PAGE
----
OTwo Reviews: Bridgerton

Image Credit: Nurina Iman Nizam

Bridgerton is now one of Netflix's most watched shows ever. Aoife Rooney asks if it deserves the hype

Period drama series Bridgerton was first released on Christmas day 2020, and four weeks on from its release is projected to have been consumed by over 63 million households, making it the most-watched original series released by the platform. The Regency-era drama has not proved to be too divisive on social media, with the overwhelming response of the masses proving indicative of the record the show has surpassed. The show, created by Chris Van Dusen, is also the first show to air as a part of an 11-project deal between Netflix and Shonda Rimes, with her production company Shondaland being heavily involved. It is based upon the novel ‘The Duke and I’ by Julia Quinn, the first in an 8-book series. 

The series follows the Bridgerton family, which consists of the widowed matriarch, Lady Violet Bridgerton and her eight children: four girls and four boys in 1813 London at the start of the coming-out or marriage season. Daphne Bridgerton, the eldest daughter in the family, is named the seasons ‘incomparable’ in the show’s first episode, marking her as the most eligible young woman. 

The drama of the show is carried in large part by the mysterious Lady Whistledown, who publishes society papers detailing the misdoings of the London society elite. The role is voiced by Julie Andrews and is where the many Gossip Girl comparisons prominent in the online discourse came from. The season primarily deals with Daphne’s search for a husband, and her subsequent relationship with Simon Basset, the Duke of Hastings. Secondary plotlines deal with Eloise Bridgerton’s search for the person behind the Whistledown papers and the older Bridgerton brothers’ respective romantic endeavours. Its themes and focuses include topics like gender and societal expectations as well as feminism, consent and race. 

I think that the series hit a particular spot for so many viewers because it breathed an air of both nostalgia and newness into a time in film and television where a lot of what is being consumed is either contemporarily set or a reboot. Bridgerton is different in the sense that the story is unique and fresh enough to hold viewers prolonged attention, but also has a real sense of sentimentality to it that makes the viewer feel as though it is not an entirely new world they are embarking upon, but one that is familiar to them. This can be attributed to many factors, including the era that is represented in the series. The period-style brings a familiarity to viewers, with films such as the recent reboot of Jane Austen's Emma (2020) also based in the same time. However, there are also factors that catapult the series straight into the 21st century, particularly the soundtrack, which features string quartet covers of popular hits and contemporary tracks such as Billie Eilish’s ‘bad guy’ and ‘Girls Like You’ by Maroon 5.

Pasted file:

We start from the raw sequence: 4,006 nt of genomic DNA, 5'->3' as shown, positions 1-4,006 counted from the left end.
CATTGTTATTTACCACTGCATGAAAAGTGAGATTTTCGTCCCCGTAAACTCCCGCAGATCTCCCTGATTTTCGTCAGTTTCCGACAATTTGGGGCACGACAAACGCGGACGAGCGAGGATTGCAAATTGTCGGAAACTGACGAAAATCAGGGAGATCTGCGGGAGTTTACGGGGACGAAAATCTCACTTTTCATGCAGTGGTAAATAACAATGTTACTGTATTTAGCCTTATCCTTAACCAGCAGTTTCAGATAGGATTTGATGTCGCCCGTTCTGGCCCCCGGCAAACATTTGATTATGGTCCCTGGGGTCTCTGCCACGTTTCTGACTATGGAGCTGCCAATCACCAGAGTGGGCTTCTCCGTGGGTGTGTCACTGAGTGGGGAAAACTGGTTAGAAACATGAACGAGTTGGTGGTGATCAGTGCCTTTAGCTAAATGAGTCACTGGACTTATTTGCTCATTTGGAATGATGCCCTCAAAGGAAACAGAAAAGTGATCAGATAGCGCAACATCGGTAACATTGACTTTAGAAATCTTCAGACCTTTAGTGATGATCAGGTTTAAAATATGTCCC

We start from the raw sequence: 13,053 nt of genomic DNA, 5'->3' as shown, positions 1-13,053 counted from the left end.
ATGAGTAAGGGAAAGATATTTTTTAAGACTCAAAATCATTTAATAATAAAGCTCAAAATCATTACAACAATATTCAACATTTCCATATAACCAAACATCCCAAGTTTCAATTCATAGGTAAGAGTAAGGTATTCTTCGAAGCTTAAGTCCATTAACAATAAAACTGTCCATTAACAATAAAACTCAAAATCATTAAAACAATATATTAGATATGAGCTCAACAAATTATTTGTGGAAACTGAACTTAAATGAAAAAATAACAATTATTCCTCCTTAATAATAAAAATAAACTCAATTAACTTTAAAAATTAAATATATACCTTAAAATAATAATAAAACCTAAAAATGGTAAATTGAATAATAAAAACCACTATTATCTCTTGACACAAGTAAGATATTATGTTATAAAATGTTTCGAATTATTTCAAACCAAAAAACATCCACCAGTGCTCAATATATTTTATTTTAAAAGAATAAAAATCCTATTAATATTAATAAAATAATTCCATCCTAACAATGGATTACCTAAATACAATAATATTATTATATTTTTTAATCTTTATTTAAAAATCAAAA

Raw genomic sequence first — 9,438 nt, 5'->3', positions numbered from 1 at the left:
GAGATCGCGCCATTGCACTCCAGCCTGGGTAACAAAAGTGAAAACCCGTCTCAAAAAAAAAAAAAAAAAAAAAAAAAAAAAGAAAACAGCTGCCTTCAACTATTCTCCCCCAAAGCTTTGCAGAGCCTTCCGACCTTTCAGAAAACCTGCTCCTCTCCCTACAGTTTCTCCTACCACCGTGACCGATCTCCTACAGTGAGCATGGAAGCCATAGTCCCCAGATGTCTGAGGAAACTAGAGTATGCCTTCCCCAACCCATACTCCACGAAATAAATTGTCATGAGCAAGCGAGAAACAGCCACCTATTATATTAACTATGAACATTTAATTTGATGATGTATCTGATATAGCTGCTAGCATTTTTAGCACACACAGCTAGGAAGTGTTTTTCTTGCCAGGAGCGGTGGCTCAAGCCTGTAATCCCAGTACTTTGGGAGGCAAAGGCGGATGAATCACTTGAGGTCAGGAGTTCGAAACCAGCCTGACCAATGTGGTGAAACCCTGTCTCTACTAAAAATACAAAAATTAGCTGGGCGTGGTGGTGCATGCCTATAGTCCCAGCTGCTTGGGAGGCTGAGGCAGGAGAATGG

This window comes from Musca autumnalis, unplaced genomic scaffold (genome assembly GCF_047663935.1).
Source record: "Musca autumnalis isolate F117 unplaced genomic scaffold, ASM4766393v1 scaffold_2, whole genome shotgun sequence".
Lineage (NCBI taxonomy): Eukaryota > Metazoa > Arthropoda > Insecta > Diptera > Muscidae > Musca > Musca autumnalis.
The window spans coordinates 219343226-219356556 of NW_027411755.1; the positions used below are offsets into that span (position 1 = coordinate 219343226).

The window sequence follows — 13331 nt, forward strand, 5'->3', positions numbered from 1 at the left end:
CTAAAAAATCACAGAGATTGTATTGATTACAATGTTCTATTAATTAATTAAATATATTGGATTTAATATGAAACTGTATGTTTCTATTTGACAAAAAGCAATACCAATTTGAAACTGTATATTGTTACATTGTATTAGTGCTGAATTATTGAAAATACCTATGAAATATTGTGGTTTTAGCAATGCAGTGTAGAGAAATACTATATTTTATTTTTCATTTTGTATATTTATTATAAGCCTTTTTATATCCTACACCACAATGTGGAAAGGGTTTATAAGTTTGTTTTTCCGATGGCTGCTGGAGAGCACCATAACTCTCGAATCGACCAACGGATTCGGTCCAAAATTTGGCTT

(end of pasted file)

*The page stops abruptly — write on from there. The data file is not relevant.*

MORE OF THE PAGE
The comparison to the 2000s hit Gossip Girl is appropriate. It too famously features an anonymous narrator who somehow has access to information that many of the characters do not. It also centres its attention on the elite in society. Throughout many discussions on social media about the various similarities between the two shows, many rightly concluded that Bridgerton has a bit more heart than Gossip Girl, and while it is still early days for the show, it has clearly quenched a thirst for this type of programme if numbers are anything to go by. 

The series deals with themes like feminism and agency potently. Showing the many different lifestyles of the women in the show, the final episode portrays how many of them have taken steps towards orchestrating their own happiness, often getting out from under the thumb of some of the chauvinistic men in their lives. It also does an excellent job at incorporating Black actors into the show without making it a tired plot point or a question of attempting to ‘not see race’, when people of colour would have undoubtedly faced discrimination some two hundred years ago. 

Bridgerton does a remarkable job at combining the 19th and 21st centuries, and in doing so, shows how many of the problems being faced within our social structures and groups are universal and not unique to today’s society. The show is unquestionably worth watching, and with season two on the way it is worth getting on to season one now.